In my late teens and early twenties (really up to age 25) I read adult books because that’s what adults do, right?
I was happy with most of them, though I found that I preferred more emotional and fantastical novels, and darker short stories.
Then came this past year, and I have been trying to figure out what gives me joy. This, most of all, in the books I read. I tried to read some of my more adult novels, long ones. Not only was my attention span shot because of all the reading I do for classics, but nothing in these stories was really compelling me. It’s for this reason, I believe, that I started reading scary stories — they were the only ones that could keep me going until the end.
Then one day this past year, I was watching a Youtuber who talks about writing, books, and discusses the history of fairytales (her name is Jen Campbell and she is fabulous, go check her out). I hadn’t read fairy stories in a really long time, and I am not counting my last reread of the Fellowship of the Ring, which is definitely a fairy story. By watching her videos on fairytales I remembered my fascination with them, how folklore and myth (often the dark sides of both) intertwined to make the stories we all know and love today. And most of the time these are retold in manners that would cater more to children than adults, both in books and in film. I started wondering to myself why these stories interested me much more than most “adult” stories, besides the fact that they are fantastical.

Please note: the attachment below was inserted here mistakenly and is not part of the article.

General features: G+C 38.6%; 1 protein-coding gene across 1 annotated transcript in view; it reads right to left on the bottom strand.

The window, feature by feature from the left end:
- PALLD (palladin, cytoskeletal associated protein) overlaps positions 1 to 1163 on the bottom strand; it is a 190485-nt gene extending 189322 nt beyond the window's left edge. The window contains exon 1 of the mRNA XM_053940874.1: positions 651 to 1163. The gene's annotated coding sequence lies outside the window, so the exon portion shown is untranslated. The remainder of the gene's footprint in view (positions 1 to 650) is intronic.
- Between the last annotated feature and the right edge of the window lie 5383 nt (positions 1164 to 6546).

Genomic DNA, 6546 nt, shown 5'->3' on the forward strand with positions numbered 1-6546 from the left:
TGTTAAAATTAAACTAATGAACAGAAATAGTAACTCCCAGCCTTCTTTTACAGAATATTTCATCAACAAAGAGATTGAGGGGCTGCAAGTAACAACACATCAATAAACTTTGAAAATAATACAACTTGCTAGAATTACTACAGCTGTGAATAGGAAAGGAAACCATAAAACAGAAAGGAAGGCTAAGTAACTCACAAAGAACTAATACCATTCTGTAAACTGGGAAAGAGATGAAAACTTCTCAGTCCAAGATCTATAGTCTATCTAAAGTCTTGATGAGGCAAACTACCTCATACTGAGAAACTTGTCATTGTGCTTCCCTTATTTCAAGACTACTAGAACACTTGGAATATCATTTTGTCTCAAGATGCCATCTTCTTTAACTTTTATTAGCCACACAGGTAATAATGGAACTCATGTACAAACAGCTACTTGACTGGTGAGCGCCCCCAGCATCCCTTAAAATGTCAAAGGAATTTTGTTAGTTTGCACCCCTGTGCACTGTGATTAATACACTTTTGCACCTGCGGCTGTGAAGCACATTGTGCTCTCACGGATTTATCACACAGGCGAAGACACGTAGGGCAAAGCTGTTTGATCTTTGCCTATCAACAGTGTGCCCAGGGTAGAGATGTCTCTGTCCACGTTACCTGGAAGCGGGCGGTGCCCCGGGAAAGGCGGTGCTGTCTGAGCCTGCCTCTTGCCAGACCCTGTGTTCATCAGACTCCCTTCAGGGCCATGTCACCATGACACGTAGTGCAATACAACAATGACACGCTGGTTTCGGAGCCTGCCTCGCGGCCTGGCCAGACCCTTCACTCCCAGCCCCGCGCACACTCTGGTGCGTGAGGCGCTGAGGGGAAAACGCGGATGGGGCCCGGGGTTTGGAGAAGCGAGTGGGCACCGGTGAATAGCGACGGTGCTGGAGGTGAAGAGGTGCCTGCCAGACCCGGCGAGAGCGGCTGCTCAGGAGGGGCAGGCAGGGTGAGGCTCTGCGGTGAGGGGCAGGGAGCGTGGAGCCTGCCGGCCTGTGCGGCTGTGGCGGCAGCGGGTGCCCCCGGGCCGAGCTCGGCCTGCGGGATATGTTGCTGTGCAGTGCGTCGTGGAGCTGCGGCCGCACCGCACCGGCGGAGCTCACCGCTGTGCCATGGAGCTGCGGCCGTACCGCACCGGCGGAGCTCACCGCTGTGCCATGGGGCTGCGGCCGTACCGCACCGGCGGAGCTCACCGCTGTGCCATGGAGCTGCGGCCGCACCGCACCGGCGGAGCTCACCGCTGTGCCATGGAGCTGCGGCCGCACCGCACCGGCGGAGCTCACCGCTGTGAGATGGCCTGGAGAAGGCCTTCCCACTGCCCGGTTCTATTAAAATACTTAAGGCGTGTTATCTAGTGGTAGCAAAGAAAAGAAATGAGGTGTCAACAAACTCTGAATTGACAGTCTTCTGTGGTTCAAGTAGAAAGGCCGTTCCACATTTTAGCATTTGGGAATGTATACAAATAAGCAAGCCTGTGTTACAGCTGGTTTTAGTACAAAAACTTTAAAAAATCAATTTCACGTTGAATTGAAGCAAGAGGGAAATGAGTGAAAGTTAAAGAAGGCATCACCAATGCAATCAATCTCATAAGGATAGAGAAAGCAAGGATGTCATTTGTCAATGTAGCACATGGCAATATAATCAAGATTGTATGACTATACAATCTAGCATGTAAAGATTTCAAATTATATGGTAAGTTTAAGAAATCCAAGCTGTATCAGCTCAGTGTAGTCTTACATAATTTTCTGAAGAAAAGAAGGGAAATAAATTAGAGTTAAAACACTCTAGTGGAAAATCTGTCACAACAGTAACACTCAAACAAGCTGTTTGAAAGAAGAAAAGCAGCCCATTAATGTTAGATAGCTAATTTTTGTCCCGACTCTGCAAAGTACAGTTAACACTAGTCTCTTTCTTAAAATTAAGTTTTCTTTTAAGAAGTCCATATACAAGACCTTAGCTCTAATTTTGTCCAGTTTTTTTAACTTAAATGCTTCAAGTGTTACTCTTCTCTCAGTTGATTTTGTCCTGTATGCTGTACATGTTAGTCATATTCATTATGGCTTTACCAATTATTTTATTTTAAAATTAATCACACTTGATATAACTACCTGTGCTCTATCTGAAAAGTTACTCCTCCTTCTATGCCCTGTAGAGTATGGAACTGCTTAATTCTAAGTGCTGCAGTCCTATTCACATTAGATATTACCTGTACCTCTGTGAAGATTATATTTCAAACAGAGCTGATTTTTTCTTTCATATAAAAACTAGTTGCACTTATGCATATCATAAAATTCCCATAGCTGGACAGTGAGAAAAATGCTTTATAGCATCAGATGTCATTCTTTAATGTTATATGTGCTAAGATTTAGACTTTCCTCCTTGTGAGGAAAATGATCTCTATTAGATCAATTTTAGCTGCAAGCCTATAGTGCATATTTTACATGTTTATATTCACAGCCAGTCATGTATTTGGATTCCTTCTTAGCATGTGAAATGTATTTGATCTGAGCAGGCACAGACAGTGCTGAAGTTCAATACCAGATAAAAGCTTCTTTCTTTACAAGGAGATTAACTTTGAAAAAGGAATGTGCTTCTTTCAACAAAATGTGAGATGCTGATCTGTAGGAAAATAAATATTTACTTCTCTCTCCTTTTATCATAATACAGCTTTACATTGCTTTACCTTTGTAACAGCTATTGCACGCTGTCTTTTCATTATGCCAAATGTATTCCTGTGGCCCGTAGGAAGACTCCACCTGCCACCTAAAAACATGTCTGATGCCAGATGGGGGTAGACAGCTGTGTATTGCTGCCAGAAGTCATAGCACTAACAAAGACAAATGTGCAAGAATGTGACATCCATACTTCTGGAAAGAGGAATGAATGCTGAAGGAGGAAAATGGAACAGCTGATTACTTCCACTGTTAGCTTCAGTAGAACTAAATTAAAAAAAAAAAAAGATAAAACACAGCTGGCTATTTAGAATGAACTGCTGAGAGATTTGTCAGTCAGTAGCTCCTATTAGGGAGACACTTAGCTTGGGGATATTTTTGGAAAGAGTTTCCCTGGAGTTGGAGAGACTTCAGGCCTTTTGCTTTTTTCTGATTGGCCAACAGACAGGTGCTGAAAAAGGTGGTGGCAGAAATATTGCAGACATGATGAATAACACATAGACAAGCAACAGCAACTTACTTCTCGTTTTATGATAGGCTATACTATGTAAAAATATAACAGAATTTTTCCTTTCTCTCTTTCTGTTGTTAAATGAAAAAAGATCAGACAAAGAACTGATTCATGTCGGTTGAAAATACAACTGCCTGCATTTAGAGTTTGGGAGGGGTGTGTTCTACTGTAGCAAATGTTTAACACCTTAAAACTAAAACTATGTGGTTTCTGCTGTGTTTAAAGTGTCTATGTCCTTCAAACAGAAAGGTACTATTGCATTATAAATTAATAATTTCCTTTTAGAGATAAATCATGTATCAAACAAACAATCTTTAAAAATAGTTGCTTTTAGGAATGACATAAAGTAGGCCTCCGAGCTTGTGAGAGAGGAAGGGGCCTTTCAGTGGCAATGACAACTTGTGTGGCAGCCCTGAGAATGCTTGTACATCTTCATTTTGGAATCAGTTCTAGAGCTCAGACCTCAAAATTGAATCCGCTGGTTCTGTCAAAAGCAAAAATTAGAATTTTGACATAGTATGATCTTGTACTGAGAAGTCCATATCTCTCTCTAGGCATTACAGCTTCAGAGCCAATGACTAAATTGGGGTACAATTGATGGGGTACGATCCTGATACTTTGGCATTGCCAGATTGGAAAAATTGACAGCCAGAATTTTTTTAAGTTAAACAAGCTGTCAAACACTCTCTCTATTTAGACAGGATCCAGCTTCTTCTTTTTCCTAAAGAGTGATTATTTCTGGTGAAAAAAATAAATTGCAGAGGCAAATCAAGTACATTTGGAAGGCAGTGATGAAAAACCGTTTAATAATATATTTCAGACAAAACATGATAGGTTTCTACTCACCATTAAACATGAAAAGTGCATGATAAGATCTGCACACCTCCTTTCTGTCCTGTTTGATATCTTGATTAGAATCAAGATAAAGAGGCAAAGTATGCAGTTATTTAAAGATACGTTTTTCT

After much thought I realized that fairy stories and folktales are simples stories with complicated meaning and history. Adult stories are often complicated stories with simple meaning and history. I had missed the deep meaning in the simplicity of the emotions, words, and deeds of the characters of these fairy stories. There are lessons in these stories which are sorely lacking in many adult stories (though certainly not all).
I decided to go back to reading stories like these. I went back to the tales and myths I used to love as a kid or teen, and even new ones like Hilda (both the books and tv show).
I feel a sense, like all the young heroes of these simple tales, of wanting to know all the world’s secrets, like there is something magical waiting to be discovered, if only I would give myself the patience to see it.
By reading these books I am letting myself be more patient. I am not as frustrated when reading them as I am reading other adult novels. I also count YA novels in the category of children’s and fairy stories, as the heroes in them are so similar.
Like these heroes, I want to learn to be part of the world I am in, likely to face my own sets of trials. Maybe I will grow from this. In any case reading these has brought me joy, and I think that’s what counts most of all.